Henrik Ibsen's play, "A Doll's House".

Essay by djdatnastyCollege, Undergraduate October 2003

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In Henrik Ibsen's play, "A Doll's House", the central theme is Nora's rebellion against society and everything that was expected of her. Nora shows this by breaking away from all the standards and expectations that her husband and society had set up for her. In her time, women were not supposed to be independent. They were to support their husband, take care of their children, cook, clean, make everything perfect around the house, and do whatever else that was expected of them.

Nora's first rebellion was when she took out a loan so that she could pay for her husband, Torvald's, medical treatment. It was against the law for women to take out a loan without their husband's consent. When she did this she proved that she was not as submissive and helpless as Torvald thought she was. He called her a "poor helpless little creature". A perfect example of Torvald's control and Nora's submissiveness was when she got him to re-teach her the tarantella.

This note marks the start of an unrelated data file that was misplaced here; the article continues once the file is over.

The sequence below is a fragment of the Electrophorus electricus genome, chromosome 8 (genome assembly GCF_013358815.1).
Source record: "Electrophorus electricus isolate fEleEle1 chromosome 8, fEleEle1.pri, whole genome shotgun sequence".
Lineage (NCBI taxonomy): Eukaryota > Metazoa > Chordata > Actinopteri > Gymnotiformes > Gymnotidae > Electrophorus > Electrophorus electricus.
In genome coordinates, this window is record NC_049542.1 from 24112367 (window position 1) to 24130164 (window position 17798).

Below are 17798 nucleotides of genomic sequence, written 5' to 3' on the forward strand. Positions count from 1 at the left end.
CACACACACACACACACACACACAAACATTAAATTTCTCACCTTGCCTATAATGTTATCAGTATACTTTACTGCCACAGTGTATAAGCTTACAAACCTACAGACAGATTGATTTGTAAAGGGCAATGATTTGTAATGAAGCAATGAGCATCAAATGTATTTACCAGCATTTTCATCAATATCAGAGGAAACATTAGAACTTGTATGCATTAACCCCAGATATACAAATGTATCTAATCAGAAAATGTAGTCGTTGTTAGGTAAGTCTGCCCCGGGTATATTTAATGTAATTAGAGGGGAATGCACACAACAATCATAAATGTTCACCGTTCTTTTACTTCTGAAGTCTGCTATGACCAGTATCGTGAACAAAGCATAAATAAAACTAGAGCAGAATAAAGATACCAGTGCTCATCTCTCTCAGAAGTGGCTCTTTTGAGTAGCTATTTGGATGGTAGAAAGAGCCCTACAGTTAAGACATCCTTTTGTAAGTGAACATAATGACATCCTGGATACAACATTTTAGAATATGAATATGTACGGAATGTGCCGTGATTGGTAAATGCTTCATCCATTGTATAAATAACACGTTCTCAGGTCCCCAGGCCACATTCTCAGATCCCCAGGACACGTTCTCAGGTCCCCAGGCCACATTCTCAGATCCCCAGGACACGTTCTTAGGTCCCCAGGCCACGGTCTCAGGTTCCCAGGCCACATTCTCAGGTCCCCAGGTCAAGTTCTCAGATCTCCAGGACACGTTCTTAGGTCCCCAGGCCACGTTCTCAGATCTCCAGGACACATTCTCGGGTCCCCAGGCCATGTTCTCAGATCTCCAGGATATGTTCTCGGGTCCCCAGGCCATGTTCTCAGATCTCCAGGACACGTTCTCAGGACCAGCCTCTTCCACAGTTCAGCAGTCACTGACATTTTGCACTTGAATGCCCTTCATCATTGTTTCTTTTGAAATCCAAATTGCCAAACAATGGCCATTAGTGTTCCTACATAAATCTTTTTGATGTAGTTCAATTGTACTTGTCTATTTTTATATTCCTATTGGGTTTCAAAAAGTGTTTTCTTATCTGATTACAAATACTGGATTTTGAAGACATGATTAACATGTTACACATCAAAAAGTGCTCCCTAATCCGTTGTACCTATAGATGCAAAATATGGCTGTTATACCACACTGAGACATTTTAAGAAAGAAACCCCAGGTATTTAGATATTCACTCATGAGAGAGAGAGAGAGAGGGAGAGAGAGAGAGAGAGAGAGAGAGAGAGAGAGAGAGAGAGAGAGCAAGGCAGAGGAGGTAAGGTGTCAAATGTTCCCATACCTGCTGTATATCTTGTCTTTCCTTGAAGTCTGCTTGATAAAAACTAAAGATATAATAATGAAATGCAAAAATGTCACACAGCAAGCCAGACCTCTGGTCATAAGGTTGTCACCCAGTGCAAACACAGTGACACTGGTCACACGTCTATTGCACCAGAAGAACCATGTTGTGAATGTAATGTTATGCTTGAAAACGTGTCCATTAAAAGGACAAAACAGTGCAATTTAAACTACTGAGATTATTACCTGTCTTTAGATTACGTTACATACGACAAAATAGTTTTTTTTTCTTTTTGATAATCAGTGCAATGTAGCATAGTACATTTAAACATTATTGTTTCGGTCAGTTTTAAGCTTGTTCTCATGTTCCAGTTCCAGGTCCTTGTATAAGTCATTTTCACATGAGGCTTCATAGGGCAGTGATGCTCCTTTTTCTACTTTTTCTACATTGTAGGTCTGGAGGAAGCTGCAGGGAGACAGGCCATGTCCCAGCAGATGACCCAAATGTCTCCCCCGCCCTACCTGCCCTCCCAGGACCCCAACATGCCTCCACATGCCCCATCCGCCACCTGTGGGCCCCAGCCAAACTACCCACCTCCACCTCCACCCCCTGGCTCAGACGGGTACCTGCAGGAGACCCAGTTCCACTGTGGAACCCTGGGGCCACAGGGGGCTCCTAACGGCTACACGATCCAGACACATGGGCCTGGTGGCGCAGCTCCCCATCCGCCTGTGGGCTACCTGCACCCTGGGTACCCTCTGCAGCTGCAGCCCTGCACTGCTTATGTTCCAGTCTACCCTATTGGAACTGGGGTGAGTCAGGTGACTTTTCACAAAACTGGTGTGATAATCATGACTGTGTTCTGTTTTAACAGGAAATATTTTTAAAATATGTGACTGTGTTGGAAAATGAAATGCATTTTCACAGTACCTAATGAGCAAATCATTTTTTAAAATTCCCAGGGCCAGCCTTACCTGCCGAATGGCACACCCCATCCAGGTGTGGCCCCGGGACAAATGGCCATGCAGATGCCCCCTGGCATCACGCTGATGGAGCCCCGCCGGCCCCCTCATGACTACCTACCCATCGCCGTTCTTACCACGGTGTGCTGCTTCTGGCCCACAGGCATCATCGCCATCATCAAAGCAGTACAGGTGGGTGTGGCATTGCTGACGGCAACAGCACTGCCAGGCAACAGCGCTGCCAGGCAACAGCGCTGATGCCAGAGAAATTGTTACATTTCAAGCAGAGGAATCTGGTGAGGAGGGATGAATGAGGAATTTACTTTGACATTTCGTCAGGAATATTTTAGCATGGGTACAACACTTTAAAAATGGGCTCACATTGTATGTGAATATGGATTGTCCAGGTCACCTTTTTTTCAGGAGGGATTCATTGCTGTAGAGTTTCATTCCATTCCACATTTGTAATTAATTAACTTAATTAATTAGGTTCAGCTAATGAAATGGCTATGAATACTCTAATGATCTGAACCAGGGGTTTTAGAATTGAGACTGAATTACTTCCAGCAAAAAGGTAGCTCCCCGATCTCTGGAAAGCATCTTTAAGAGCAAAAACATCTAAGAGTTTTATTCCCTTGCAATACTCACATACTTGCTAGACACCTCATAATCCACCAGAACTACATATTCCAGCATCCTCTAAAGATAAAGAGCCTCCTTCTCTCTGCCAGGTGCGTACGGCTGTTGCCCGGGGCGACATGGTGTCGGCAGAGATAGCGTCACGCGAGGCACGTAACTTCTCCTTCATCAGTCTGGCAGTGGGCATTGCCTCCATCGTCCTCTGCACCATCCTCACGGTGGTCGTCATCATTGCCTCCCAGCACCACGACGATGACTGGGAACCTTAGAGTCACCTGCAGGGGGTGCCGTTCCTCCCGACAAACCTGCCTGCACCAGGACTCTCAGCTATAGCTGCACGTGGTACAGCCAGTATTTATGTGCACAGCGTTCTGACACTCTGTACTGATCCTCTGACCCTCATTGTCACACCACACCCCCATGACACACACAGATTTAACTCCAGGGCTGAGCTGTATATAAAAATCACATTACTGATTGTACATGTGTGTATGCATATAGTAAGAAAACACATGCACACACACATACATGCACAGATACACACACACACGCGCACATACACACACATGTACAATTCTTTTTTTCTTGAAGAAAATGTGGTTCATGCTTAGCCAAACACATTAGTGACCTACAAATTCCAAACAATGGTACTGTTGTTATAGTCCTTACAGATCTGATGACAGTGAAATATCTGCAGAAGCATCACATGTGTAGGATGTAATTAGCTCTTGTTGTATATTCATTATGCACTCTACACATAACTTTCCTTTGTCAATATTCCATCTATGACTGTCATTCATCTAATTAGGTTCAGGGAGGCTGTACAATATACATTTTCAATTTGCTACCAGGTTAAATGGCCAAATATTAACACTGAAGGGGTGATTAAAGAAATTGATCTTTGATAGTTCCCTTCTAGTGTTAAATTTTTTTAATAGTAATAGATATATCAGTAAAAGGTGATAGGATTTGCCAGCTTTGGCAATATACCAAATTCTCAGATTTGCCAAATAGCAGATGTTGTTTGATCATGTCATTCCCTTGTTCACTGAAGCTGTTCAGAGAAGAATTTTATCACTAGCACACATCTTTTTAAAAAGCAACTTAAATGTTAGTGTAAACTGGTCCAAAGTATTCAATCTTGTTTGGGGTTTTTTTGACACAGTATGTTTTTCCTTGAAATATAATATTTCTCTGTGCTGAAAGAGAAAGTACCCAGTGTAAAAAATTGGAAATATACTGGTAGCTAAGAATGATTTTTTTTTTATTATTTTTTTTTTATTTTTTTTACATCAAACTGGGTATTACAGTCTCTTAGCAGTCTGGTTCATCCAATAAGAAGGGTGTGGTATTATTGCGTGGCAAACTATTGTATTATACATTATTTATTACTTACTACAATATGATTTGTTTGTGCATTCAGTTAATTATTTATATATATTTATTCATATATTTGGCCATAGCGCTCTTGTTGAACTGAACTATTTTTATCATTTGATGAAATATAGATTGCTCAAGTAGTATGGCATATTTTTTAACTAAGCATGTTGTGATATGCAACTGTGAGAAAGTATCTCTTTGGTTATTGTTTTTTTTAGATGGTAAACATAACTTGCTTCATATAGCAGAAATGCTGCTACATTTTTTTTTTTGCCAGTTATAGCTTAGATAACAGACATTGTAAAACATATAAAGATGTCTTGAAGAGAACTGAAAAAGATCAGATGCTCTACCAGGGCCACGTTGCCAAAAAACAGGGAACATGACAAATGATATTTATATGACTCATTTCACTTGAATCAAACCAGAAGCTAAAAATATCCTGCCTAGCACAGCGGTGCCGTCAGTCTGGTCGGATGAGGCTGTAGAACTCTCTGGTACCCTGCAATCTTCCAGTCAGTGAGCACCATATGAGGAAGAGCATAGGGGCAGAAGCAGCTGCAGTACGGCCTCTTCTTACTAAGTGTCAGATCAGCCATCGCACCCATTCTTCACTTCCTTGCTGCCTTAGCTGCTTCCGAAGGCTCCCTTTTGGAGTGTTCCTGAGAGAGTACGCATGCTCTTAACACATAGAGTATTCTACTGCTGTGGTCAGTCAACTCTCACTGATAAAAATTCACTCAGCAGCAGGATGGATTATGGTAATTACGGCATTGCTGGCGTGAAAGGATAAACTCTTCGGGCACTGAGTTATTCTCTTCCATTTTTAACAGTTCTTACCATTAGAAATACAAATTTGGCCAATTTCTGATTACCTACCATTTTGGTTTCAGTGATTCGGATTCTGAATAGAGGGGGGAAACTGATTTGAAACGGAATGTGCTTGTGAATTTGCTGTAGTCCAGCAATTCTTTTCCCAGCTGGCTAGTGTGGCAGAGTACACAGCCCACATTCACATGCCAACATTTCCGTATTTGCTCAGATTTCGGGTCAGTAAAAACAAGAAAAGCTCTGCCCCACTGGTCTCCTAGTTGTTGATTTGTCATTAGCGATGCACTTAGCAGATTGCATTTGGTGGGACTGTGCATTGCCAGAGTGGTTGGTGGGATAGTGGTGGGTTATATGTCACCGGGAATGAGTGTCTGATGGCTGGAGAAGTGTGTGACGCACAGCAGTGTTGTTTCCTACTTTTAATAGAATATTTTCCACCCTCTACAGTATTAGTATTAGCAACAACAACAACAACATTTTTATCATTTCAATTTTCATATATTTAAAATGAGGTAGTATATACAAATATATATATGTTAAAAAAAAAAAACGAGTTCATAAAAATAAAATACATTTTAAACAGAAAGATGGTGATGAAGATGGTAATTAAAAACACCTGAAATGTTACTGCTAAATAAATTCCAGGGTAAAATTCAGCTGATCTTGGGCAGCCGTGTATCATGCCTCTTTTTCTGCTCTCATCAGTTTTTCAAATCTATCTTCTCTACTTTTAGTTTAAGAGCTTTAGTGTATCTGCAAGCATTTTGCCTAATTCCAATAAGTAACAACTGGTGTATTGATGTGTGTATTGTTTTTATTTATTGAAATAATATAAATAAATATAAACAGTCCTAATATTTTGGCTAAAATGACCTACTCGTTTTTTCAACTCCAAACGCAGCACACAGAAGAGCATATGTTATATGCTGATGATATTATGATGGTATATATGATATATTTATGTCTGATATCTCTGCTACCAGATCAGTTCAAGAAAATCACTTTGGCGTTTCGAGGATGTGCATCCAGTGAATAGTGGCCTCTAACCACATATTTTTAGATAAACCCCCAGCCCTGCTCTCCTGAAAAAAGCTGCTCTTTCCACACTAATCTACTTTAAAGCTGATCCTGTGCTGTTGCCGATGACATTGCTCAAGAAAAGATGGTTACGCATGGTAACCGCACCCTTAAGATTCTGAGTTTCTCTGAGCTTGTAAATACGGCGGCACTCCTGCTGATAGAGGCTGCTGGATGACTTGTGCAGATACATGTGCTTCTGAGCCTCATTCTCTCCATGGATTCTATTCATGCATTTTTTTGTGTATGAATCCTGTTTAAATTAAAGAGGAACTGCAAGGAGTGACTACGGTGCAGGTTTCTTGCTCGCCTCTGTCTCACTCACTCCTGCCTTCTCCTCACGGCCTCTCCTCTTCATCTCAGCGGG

She already knew the dance but she acted as if she needed him to re-teach her the whole thing. When he says to her, "Watching you swing and dance the tarantella makes my blood rush". This shows that he is more interested in her physically than emotionally. Then when she told him to stop, he said to her, "am I not your husband?" Again, this is an example of Torvald's control over Nora, and how he thinks that she is there to fulfill his every desire on command. Torvald does

not trust Nora with any money and with the little money that he does entrust her with, he is afraid that she will spend it on Macaroons, a candy that he has forbid her to eat. He calls her his "little squirrel"...